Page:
Tom Henson is a senior consultant with Infinity Financial Solutions and one of KL's most sought after financial planners. Married with a young son, Tom enjoys family life and is an ace on the golf course.
One thing I have learnt in my career as a financial planner is: financial illiteracy is widespread. I have clients with high-flying jobs who are incapable of grasping the most basic concepts of personal money management. At the risk of sounding like a tiger parent, as a – relatively – new dad I have been wondering how to give my two year old son the best start in life with his financial education. Interestingly, recent research from the Money Advice Service found children’s financial habits are usually formed by the time they are seven so it is never too early to start laying foundations.
A survey carried out in the UK last year by Barclays and the Personal Finance Education Group revealed a staggering level of ignorance in under 25s on even the most basic of financial concepts. Here are some snippets:
• 42 percent could not tell the difference between being in credit or overdrawn on a bank statement.
• 13 percent did not know what an overdraft was.
• Over one third did not know the correct meaning of APR relating to interest on personal loans and credit cards.
When you consider that almost all under 25s receive bank statements and a high percentage use overdrafts, taking out loans and shopping on credit cards, it doesn’t take a degree to work out why many young adults get into financial difficulty.
Personal finance and money management are not subjects taught at school, but clearly they should be. In many societies it remains taboo to talk about money, a fact which exacerbates the problem. It is imperative that we start to educate our offspring. An ability to manage finances is an essential life skill and will become even more so as the state safety net is pulled away and we become responsible for our retirement funds.
Even a very young child can be taught about saving. Opening a bank account and encouraging them to save a portion of Christmas and birthday money is a good habit to start. They will enjoy seeing their savings grow. Setting a target for children to aim towards makes things more fun and establishes early in life the principle of saving for goals. My son currently covets a Buzz Lightyear talking toy and, while I’m hoping his saving goals will evolve, I also hope the habit of saving will remain to help him achieve more adult objectives like his first car, home and perhaps even one day a luxury yacht!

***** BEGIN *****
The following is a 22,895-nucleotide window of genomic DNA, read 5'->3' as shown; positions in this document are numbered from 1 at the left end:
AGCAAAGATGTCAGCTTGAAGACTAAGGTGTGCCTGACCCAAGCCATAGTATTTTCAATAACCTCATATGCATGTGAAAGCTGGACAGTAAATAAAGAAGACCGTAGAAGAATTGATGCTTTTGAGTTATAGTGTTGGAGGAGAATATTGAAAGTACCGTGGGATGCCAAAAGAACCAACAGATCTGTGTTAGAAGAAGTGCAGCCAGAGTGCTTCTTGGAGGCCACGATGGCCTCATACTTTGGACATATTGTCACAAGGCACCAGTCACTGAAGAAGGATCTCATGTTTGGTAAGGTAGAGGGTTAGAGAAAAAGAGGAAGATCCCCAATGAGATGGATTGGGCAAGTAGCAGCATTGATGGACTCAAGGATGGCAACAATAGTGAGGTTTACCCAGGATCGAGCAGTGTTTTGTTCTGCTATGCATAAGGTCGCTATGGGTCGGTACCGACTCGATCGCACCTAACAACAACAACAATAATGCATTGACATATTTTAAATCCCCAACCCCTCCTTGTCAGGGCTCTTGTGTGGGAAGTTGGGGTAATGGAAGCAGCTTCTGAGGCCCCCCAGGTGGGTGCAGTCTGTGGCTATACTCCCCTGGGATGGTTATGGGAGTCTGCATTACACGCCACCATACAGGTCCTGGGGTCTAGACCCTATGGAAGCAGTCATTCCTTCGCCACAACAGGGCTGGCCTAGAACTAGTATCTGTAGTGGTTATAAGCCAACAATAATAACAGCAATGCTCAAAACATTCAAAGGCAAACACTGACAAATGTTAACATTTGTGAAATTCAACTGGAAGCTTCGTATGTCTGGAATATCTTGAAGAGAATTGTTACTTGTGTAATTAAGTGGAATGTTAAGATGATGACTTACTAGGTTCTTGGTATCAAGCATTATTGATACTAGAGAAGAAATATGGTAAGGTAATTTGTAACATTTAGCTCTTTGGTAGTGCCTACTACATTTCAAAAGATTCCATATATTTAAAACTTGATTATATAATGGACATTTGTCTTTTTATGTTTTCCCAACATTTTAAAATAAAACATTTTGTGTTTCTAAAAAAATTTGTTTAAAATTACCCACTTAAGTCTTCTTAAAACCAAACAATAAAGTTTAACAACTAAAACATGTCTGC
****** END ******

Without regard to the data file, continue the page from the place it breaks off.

As children get older and start to receive pocket money, you can encourage them to continue saving. Introduce the concept that money is earned to older children by asking them to do chores in return. Later on teenagers and students can be encouraged to get a part-time job to earn money. Not only does this teach the value of money and give them more to spend on the things they desire, it also looks good on their CV when they are out in the competitive job market. Recruits with work experience are more desirable than those without.
With financial freedom comes financial responsibility and children need to be prepared for when they leave home – whether they are off to university, travelling or starting work. Budgeting is key to good financial management and involves choices – saving money in one area to free up money for other things. For my son, that might be a choice between Buzz Lightyear or the Fisher Price space shuttle; for a teenager it might mean sacrificing Starbucks coffee to be able to buy that outfit to wear on Friday night. Prioritising is important – the essentials (rent/bills/food) need to be covered before splurging on treats. It may sound obvious but teenagers need the obvious hammering home to them!
Understanding debt is crucial to a healthy financial life. With no-one keeping a beady eye on their spending habits, young people can quickly get into hot water if spending spirals out of control. That’s why credit cards are a big no no – that credit limit can be too tempting, especially if young people don’t properly understand APR. Encourage your children to only spend what they earn and to rely on a debit rather than credit card, spending only what they have with an agreed overdraft for emergencies.
A tiger parent I am not, but I strongly believe it is never too early to start your child’s financial education. A good understanding of the basic principles of saving, debt management and budgeting will be key to their financial wellbeing throughout their lives.